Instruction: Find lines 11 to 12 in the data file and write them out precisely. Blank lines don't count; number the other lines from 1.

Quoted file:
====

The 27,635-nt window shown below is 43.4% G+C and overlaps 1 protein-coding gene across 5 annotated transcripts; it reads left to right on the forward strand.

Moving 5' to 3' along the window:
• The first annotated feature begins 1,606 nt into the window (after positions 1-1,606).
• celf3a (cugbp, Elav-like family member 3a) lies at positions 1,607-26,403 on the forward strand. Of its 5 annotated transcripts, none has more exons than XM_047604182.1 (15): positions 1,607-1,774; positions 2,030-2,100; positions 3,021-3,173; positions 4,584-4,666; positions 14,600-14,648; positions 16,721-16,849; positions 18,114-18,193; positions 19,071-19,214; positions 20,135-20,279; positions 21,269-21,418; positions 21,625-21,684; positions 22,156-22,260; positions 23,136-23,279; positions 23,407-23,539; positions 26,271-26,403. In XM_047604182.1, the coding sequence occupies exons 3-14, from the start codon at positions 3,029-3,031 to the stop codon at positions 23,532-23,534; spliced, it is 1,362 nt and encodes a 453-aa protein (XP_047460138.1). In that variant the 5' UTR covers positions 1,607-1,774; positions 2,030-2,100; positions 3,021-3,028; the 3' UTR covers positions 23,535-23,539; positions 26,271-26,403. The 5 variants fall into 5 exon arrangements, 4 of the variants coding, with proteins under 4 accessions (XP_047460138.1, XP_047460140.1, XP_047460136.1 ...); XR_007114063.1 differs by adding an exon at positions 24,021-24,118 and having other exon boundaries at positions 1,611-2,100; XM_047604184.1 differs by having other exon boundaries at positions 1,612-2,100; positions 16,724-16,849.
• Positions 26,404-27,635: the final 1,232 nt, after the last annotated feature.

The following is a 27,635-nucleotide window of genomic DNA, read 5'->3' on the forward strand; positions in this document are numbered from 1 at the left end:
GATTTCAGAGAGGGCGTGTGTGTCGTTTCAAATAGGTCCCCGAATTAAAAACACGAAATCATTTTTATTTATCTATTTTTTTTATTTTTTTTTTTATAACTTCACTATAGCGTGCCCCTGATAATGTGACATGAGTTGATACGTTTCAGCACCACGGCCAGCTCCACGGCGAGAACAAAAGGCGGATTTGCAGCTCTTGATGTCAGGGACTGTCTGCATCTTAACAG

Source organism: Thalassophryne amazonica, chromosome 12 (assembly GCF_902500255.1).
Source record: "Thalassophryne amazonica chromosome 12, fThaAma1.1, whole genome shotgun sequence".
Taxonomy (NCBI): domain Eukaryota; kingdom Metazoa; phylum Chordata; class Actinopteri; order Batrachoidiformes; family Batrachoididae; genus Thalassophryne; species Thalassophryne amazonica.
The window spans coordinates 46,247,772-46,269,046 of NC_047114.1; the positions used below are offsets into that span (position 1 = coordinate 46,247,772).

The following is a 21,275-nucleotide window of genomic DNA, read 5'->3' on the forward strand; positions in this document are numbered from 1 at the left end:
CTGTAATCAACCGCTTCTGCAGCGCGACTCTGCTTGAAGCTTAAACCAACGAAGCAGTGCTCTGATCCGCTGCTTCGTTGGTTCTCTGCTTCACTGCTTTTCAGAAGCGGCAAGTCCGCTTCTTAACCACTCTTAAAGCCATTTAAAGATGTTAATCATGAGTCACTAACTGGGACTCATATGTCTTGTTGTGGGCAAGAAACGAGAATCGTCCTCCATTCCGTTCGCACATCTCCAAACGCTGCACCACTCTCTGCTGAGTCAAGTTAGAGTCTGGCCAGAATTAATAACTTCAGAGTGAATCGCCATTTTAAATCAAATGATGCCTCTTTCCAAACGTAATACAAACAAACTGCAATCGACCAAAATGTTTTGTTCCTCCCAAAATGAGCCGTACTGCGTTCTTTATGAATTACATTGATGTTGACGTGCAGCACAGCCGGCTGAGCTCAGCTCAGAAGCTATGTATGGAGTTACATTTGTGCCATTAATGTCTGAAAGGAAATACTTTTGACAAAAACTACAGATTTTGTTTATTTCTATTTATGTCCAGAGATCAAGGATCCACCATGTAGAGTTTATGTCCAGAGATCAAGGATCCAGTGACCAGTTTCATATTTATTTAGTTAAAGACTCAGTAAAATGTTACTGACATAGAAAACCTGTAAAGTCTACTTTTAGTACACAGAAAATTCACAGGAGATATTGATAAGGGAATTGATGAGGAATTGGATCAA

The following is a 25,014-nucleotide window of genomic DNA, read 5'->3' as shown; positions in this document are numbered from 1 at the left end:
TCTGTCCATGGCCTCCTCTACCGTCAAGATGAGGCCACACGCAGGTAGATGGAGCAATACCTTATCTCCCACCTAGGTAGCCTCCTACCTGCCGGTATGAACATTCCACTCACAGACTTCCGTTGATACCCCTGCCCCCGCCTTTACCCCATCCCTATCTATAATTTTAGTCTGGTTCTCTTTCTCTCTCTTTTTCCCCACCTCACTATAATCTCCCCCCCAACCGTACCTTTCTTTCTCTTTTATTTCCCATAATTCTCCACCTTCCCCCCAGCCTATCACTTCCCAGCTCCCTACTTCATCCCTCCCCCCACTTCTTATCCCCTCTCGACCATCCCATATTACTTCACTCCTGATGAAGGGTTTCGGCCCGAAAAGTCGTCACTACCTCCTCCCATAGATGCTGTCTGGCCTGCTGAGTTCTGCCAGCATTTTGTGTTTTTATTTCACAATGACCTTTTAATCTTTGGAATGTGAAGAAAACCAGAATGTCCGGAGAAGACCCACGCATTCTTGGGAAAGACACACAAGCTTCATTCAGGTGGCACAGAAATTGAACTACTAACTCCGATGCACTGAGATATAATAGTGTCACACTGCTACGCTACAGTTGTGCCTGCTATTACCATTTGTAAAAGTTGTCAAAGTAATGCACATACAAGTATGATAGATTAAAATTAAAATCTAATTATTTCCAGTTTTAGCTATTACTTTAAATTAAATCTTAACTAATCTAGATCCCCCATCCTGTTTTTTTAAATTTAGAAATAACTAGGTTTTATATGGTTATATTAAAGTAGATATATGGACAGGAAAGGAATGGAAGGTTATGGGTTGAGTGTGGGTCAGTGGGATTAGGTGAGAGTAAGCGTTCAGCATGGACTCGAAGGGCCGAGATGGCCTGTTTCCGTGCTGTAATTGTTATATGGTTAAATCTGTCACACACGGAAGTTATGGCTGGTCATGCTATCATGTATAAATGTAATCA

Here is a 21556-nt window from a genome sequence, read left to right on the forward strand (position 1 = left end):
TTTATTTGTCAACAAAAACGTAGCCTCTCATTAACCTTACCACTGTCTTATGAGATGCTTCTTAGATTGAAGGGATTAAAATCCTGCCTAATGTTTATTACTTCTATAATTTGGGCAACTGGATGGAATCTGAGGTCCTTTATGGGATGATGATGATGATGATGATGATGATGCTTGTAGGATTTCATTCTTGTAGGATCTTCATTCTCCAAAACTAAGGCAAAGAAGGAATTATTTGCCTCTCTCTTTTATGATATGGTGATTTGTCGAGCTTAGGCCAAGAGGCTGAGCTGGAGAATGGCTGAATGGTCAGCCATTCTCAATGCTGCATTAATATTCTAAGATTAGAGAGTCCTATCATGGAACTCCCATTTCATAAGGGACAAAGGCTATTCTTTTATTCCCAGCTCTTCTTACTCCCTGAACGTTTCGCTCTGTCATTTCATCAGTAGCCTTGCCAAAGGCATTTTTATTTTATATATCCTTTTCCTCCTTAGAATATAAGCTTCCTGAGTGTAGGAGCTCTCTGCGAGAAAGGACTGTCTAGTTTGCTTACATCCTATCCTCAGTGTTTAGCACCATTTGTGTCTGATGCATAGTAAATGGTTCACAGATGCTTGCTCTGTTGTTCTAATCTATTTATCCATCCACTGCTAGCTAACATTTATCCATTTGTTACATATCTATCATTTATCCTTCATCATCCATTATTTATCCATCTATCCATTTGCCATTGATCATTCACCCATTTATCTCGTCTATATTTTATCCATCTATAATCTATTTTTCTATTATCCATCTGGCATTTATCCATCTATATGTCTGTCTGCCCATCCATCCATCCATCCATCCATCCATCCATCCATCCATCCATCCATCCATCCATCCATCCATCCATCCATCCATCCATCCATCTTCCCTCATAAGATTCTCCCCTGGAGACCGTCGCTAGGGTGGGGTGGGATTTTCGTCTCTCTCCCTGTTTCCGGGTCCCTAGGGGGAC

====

The window spans coordinates 46,247,772-46,269,046 of NC_047114.1; the positions used below are offsets into that span (position 1 = coordinate 46,247,772).

The following is a 21,275-nucleotide window of genomic DNA, read 5'->3' on the forward strand; positions in this document are numbered from 1 at the left end: